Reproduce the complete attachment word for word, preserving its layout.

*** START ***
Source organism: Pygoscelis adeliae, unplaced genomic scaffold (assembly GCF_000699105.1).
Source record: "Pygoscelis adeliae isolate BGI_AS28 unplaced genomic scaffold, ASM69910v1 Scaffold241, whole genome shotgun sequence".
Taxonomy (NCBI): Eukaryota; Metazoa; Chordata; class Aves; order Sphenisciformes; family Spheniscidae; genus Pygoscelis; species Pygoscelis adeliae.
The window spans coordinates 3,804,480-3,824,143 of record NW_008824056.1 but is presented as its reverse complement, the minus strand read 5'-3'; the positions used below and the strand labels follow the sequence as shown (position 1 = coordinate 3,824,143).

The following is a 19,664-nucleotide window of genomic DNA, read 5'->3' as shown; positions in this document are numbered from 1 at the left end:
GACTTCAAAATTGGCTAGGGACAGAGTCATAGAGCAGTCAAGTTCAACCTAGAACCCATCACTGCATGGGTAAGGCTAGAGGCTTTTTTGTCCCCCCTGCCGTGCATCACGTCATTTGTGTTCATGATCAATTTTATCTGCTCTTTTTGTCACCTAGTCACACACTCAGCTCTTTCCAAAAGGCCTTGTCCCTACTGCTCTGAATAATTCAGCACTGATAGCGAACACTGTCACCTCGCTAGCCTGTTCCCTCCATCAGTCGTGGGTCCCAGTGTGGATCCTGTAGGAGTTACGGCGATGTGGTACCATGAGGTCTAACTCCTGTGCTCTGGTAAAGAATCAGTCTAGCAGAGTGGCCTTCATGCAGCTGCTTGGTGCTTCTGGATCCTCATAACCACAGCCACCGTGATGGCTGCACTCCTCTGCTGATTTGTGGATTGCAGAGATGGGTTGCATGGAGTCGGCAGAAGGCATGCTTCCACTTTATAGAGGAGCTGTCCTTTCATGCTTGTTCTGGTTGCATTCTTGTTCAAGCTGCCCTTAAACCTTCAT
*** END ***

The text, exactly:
Source organism: Pygoscelis adeliae, unplaced genomic scaffold (assembly GCF_000699105.1).
Source record: "Pygoscelis adeliae isolate BGI_AS28 unplaced genomic scaffold, ASM69910v1 Scaffold241, whole genome shotgun sequence".
Taxonomy (NCBI): Eukaryota; Metazoa; Chordata; class Aves; order Sphenisciformes; family Spheniscidae; genus Pygoscelis; species Pygoscelis adeliae.
The window spans coordinates 3,804,480-3,824,143 of record NW_008824056.1 but is presented as its reverse complement, the minus strand read 5'-3'; the positions used below and the strand labels follow the sequence as shown (position 1 = coordinate 3,824,143).

The following is a 19,664-nucleotide window of genomic DNA, read 5'->3' as shown; positions in this document are numbered from 1 at the left end:
GACTTCAAAATTGGCTAGGGACAGAGTCATAGAGCAGTCAAGTTCAACCTAGAACCCATCACTGCATGGGTAAGGCTAGAGGCTTTTTTGTCCCCCCTGCCGTGCATCACGTCATTTGTGTTCATGATCAATTTTATCTGCTCTTTTTGTCACCTAGTCACACACTCAGCTCTTTCCAAAAGGCCTTGTCCCTACTGCTCTGAATAATTCAGCACTGATAGCGAACACTGTCACCTCGCTAGCCTGTTCCCTCCATCAGTCGTGGGTCCCAGTGTGGATCCTGTAGGAGTTACGGCGATGTGGTACCATGAGGTCTAACTCCTGTGCTCTGGTAAAGAATCAGTCTAGCAGAGTGGCCTTCATGCAGCTGCTTGGTGCTTCTGGATCCTCATAACCACAGCCACCGTGATGGCTGCACTCCTCTGCTGATTTGTGGATTGCAGAGATGGGTTGCATGGAGTCGGCAGAAGGCATGCTTCCACTTTATAGAGGAGCTGTCCTTTCATGCTTGTTCTGGTTGCATTCTTGTTCAAGCTGCCCTTAAACCTTCAT